def setter(method, value)
        self.instance_variable_set("@#{method}", value)
    end
end

Having this class modified, you can try now this piece of code:

p = Person.new('Camilo', 25) 
# => #<Person:0x00000002e9ee98 @name="Camilo", @age=25>
p.name # => "Camilo"

# Adding an attribute within the object scope.
p.instance_eval do
    @address = 'My home'
end
# => "My home"
p.address # => "My home"

Ghost Actions

The thing is, days ago I found myself doing a Rails project in which I had some actions that did exactly the same with the difference that each action called it own views and objects. I was looking a way to save time and lines of code, and I found a solution: action_mising(). Here is a simple example to explain my solution better.

# project/app/controllers/pets_controller.rb
class PetsController < ApplicationController
  allowed_ghost_actions [:cats, :dogs]
  before_action :set_pet, only: [:show, :edit, :update, :destroy], except: [ :cats, :dogs]

  # GET /pets
  # GET /pets.json
  def index
    @pets = Pet.all
  end

  # GET /pets/1
  # GET /pets/1.json
  def show
  end

  # GET /pets/new
  def new
    @pet = Pet.new
  end

  # GET /pets/1/edit
  def edit
  end

  # POST /pets
  # POST /pets.json
  def create
    @pet = Pet.new(pet_params)

    respond_to do |format|
      if @pet.save
        format.html { redirect_to @pet, notice: 'Pet was successfully created.' }
        format.json { render :show, status: :created, location: @pet }
      else
        format.html { render :new }
        format.json { render json: @pet.errors, status: :unprocessable_entity }
      end
    end
  end

  # PATCH/PUT /pets/1
  # PATCH/PUT /pets/1.json
  def update
    respond_to do |format|
      if @pet.update(pet_params)
        format.html { redirect_to @pet, notice: 'Pet was successfully updated.' }
        format.json { render :show, status: :ok, location: @pet }
      else
        format.html { render :edit }
        format.json { render json: @pet.errors, status: :unprocessable_entity }
      end
    end
  end

  # DELETE /pets/1
  # DELETE /pets/1.json
  def destroy
    @pet.destroy
    respond_to do |format|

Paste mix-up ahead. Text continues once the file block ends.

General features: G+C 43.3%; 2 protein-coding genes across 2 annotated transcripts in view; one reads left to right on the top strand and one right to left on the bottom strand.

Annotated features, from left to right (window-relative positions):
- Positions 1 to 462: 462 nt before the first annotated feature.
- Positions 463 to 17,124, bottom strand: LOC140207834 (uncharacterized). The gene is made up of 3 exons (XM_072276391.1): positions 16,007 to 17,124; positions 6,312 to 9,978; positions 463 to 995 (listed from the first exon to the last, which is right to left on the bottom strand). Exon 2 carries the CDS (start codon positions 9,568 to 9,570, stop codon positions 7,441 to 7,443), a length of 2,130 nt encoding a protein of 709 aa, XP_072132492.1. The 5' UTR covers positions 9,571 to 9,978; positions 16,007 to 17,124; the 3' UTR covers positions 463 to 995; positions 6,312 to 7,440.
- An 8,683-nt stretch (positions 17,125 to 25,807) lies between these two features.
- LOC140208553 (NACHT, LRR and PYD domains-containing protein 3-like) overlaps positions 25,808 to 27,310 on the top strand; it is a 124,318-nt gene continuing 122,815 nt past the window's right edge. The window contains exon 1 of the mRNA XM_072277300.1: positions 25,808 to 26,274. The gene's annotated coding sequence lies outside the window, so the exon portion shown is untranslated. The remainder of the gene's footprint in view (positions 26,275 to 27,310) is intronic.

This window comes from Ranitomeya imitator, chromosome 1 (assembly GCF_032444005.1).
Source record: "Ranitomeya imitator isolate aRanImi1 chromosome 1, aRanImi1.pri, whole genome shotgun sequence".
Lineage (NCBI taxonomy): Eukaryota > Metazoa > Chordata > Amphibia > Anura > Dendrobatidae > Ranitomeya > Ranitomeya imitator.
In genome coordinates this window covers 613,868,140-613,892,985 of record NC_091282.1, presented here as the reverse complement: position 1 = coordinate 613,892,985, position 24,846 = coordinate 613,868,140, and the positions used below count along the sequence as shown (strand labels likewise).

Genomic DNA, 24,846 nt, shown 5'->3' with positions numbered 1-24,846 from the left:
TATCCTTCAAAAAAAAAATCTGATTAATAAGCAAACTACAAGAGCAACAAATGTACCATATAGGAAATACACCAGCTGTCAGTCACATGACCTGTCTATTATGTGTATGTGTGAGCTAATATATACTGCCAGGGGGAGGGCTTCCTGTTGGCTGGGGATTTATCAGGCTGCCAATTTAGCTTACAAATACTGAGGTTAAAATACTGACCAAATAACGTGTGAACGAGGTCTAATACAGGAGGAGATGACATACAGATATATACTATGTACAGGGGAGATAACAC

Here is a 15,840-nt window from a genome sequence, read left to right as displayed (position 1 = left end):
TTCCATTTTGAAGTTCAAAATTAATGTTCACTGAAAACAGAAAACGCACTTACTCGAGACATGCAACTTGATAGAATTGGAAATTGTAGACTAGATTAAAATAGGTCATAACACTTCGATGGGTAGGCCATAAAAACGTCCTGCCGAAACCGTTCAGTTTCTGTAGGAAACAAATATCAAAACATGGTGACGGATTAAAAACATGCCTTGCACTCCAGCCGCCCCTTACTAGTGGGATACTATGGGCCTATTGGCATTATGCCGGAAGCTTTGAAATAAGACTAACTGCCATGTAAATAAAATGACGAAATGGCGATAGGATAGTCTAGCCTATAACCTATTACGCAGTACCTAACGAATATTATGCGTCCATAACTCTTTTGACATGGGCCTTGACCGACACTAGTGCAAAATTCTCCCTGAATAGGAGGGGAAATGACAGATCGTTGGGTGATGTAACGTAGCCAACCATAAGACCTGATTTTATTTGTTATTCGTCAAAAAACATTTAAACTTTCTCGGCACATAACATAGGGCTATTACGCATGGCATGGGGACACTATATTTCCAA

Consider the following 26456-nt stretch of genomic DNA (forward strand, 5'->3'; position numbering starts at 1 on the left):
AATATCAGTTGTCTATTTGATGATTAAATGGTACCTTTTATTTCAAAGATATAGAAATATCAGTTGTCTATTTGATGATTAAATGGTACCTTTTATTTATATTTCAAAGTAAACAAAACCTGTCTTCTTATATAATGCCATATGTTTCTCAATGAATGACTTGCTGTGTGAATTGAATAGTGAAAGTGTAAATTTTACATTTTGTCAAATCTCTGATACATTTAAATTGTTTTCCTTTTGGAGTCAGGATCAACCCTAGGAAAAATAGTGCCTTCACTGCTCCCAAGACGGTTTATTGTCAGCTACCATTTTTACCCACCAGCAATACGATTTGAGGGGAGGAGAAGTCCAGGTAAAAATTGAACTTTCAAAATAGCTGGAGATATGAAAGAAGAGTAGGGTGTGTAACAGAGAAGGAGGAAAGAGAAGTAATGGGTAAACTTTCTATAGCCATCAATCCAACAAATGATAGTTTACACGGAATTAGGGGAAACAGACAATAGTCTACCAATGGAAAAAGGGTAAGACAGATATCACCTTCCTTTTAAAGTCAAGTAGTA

format.html { redirect_to pets_url, notice: 'Pet was successfully destroyed.' }
      format.json { head :no_content }
    end
  end

  #
  # If the action exists and is included in the allowed actions then is dynamically loaded.
  #
  def action_missing(name)
    begin
      self.send name
    rescue 
      super
    end
  end

  def pet_response(pet_type)
    # Consider the model Pet with a :name and a :pet_type, that can be :dog or :cat
    @pets = Pet.where("pet_type = ?", pet_type.to_s.singularize) 
    respond_to do |format|
      format.html { render "pets"}
    end
  end

  # 
  # As the action will call the method, it's necessary to handle the behavior if this method doesn't exist.
  #
  def method_missing(name, *args, &block)
    return pet_response(name) if respond_to?(name, true)
    super
  end

  private
    # Use callbacks to share common setup or constraints between actions.
    def set_pet
      @pet = Pet.find(params[:id])
    end

    # Never trust parameters from the scary internet, only allow the white list through.
    def pet_params
      params.require(:pet).permit(:name, :pet_type)
    end
end

As you can observe, there is a class macro named allowed_ghost_actions, this class macro is defined as a class method of ApplicationController.

class ApplicationController < ActionController::Base
    # Prevent CSRF attacks by raising an exception.
    # For APIs, you may want to use :null_session instead.
    protect_from_forgery with: :exception
    @@actions = nil

    def self.allowed_ghost_actions(methods)
      @@actions = methods
    end

    def respond_to?(method, include_private = false)
      (@@actions.include?(method) if !@@actions.nil?) || super
    end
end

With that macro we told the Controller that only that methods are accepted as ghost methods, and responds_to? is in charge of get this task done.

As you can see, pets_controller includes action_missing which tries in a beginning to call the method associated with the action, using Dynamic Dispatch, if the method doesn't exist (or it is not allowed by the controller), then Rails will raise an Exception.

Finally, to make your routes to work properly, you just have to modify your routes.rb file to map the route to the ghost method, as it was a regular one.

Rails.application.routes.draw do  
  resources :pets do
    collection do
      get "cats" => "pets#cats"
      get "dogs" => "pets#dogs"
    end
  end
  root 'pets#index'
end

Later, if a new type of pet is recorded, the list of pets with that type can be easily added to your code, you only will have to add the pluralized pet name within allowed_ghost_actions and the route in routes.rb.

Hope this article has been helpful to you.